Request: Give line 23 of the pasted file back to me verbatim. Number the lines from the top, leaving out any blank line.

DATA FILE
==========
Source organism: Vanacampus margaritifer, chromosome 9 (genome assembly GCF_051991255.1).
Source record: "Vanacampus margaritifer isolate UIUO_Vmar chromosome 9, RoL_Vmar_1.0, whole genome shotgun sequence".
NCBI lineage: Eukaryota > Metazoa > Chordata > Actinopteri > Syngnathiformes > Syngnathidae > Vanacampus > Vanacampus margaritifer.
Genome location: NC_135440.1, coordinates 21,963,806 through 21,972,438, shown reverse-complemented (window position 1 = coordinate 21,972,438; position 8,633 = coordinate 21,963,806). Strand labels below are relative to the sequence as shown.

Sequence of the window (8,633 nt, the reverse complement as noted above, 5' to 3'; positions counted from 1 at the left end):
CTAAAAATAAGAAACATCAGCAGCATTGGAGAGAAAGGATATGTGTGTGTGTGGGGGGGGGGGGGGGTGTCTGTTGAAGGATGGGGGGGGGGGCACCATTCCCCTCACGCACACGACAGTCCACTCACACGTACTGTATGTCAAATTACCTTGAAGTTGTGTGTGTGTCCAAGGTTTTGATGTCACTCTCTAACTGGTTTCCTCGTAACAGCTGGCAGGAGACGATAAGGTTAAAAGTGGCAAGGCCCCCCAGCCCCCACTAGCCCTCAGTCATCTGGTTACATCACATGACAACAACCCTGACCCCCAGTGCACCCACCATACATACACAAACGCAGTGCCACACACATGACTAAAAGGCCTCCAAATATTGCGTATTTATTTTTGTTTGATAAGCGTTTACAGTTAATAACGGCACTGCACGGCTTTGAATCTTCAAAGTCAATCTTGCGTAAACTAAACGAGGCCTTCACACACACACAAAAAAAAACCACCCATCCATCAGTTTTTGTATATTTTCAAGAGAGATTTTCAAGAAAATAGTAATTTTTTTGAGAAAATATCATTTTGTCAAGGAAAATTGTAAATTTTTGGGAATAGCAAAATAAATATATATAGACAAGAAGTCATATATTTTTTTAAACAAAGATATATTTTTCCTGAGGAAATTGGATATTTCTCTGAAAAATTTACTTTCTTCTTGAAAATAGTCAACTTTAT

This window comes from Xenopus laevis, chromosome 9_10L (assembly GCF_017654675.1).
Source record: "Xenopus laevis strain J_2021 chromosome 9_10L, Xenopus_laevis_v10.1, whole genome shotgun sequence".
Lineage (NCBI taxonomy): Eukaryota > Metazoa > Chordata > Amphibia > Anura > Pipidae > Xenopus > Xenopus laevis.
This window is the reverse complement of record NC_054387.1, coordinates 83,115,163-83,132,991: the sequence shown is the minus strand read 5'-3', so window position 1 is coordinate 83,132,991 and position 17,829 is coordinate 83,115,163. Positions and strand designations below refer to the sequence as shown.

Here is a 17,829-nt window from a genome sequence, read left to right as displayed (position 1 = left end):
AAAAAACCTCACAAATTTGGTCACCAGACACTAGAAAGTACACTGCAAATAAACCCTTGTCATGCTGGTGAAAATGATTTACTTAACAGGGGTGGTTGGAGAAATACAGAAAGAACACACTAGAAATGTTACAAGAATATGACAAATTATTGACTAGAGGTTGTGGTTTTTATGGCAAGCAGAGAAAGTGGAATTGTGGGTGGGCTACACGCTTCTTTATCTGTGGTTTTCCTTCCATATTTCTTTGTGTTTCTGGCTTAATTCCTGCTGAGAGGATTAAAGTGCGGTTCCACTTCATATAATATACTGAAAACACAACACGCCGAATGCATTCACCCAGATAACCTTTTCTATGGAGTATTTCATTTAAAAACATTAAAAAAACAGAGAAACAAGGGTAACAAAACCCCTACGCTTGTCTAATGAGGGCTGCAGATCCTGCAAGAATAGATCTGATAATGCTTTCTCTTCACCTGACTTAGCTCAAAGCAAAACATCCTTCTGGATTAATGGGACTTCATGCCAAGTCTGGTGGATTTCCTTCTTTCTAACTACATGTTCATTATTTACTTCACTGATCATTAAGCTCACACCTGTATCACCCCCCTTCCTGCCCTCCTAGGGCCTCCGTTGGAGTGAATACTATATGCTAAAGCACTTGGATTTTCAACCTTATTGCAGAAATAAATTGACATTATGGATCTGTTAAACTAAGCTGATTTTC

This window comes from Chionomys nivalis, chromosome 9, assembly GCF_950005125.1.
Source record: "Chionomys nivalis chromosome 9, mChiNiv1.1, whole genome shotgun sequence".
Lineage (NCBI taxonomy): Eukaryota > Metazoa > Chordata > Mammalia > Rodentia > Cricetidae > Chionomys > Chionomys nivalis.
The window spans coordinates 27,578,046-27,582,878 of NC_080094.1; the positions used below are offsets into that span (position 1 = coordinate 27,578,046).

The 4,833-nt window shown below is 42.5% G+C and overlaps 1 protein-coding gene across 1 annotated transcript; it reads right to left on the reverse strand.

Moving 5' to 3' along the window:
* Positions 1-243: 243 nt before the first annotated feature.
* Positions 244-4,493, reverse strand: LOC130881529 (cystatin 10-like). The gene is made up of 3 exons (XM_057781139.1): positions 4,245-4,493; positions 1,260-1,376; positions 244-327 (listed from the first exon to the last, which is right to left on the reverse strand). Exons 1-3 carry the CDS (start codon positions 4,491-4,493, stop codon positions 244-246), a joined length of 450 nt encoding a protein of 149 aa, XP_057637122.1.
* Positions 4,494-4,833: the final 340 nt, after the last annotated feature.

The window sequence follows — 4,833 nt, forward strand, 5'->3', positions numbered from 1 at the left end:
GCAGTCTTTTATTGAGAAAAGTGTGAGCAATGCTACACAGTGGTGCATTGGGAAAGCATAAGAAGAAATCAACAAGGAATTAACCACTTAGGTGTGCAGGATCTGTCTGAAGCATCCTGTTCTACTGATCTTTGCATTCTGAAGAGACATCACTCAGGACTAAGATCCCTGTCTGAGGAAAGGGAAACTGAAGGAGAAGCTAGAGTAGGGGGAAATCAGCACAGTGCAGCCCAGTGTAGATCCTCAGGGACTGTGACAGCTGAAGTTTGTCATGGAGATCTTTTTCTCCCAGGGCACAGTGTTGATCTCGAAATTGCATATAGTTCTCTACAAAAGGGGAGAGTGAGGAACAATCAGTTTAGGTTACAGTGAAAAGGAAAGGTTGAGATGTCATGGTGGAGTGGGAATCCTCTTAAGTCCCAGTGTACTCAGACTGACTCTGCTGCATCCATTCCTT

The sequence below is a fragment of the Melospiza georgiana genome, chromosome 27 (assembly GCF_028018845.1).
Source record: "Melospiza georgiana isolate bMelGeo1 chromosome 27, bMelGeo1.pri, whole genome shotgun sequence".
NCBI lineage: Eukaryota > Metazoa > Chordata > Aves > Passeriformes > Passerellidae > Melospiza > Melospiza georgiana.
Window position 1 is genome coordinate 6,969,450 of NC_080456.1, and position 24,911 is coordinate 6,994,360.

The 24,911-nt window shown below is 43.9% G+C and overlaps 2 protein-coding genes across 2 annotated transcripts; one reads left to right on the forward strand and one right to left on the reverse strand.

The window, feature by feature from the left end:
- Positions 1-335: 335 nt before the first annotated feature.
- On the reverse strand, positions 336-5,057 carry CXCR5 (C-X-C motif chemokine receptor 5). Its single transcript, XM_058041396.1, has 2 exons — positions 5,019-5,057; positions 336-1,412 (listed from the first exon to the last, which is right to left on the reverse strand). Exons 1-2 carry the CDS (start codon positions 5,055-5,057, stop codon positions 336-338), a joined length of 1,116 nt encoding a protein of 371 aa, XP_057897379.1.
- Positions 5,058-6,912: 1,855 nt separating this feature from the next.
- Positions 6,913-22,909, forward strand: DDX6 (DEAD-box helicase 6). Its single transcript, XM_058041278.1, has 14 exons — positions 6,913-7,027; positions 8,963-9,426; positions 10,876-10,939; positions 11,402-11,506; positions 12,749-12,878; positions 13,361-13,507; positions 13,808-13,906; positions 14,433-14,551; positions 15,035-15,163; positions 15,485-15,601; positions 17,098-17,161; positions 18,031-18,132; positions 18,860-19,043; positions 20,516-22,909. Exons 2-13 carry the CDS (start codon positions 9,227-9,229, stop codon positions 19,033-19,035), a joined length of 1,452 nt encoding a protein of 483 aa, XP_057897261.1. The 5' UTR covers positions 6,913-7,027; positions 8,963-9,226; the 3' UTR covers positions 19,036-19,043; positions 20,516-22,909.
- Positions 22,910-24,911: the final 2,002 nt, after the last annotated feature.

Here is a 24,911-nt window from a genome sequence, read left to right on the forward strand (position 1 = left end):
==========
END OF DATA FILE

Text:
GCAGTCTTTTATTGAGAAAAGTGTGAGCAATGCTACACAGTGGTGCATTGGGAAAGCATAAGAAGAAATCAACAAGGAATTAACCACTTAGGTGTGCAGGATCTGTCTGAAGCATCCTGTTCTACTGATCTTTGCATTCTGAAGAGACATCACTCAGGACTAAGATCCCTGTCTGAGGAAAGGGAAACTGAAGGAGAAGCTAGAGTAGGGGGAAATCAGCACAGTGCAGCCCAGTGTAGATCCTCAGGGACTGTGACAGCTGAAGTTTGTCATGGAGATCTTTTTCTCCCAGGGCACAGTGTTGATCTCGAAATTGCATATAGTTCTCTACAAAAGGGGAGAGTGAGGAACAATCAGTTTAGGTTACAGTGAAAAGGAAAGGTTGAGATGTCATGGTGGAGTGGGAATCCTCTTAAGTCCCAGTGTACTCAGACTGACTCTGCTGCATCCATTCCTT